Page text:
Should We All Be Gluten-Free?

woman at home eating salad

You’ve probably come across gluten-free cupcakes or freshly baked bread at some point in time. The food phrase is fast-approaching the frequency of “organic,” “natural,” and “green,” labels, but what does it really mean, and is this very restrictive diet something you should be following too?

  • In 2008, manufacturers in the United States sold more than $2 billion worth of products with “gluten-free” claims.
  • Grains that are naturally gluten-free—such as quinoa and millet—are now becoming increasingly popular.
  • Books and websites claim that a gluten-free diet can help with weight loss, autism and dozens of other conditions.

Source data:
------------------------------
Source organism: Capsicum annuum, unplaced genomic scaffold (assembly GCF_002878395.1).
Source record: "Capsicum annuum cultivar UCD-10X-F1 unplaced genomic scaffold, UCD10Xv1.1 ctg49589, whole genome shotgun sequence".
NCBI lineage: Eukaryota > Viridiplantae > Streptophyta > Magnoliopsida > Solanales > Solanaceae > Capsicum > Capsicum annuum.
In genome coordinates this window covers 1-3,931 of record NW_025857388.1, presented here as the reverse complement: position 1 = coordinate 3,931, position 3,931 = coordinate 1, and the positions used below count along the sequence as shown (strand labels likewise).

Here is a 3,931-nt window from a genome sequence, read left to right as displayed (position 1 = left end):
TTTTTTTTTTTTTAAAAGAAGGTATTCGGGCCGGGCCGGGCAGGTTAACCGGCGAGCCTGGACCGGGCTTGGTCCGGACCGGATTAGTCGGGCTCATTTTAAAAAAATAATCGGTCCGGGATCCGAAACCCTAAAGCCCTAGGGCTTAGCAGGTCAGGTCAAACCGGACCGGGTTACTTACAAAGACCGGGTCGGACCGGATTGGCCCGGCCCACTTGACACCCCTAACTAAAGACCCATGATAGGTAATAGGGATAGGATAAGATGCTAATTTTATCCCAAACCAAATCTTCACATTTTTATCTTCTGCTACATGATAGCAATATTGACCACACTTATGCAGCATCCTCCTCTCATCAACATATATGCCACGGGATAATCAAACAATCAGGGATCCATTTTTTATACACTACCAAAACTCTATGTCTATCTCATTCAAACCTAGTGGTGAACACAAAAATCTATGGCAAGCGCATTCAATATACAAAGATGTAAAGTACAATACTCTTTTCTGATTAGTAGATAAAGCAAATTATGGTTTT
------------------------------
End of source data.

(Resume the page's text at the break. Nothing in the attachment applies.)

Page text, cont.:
• During a 21-day cleanse, Oprah Winfrey avoided gluten in her summer diet.

So, Should We All Be Avoiding Gluten?

Well, for most people, a gluten-free diet offers no benefits; in fact, it may even bring unwanted results, such as weight gain and nutritional deficiencies. Experts concur that gluten-free eating performs wonders for one group of people: those who have celiac disease.

What Is Gluten?

Gluten is a general name given to the storage proteins (prolamins) that is commonly found in most types of cereals like rye, wheat, and barley and in many form of bread. However all foods from the grain family doesn’t contain gluten. Examples of grains that do not have gluten include wild rice, corn, buckwheat, millet, amaranth, quinoa, teff, oats, soybeans, and sunflower seeds.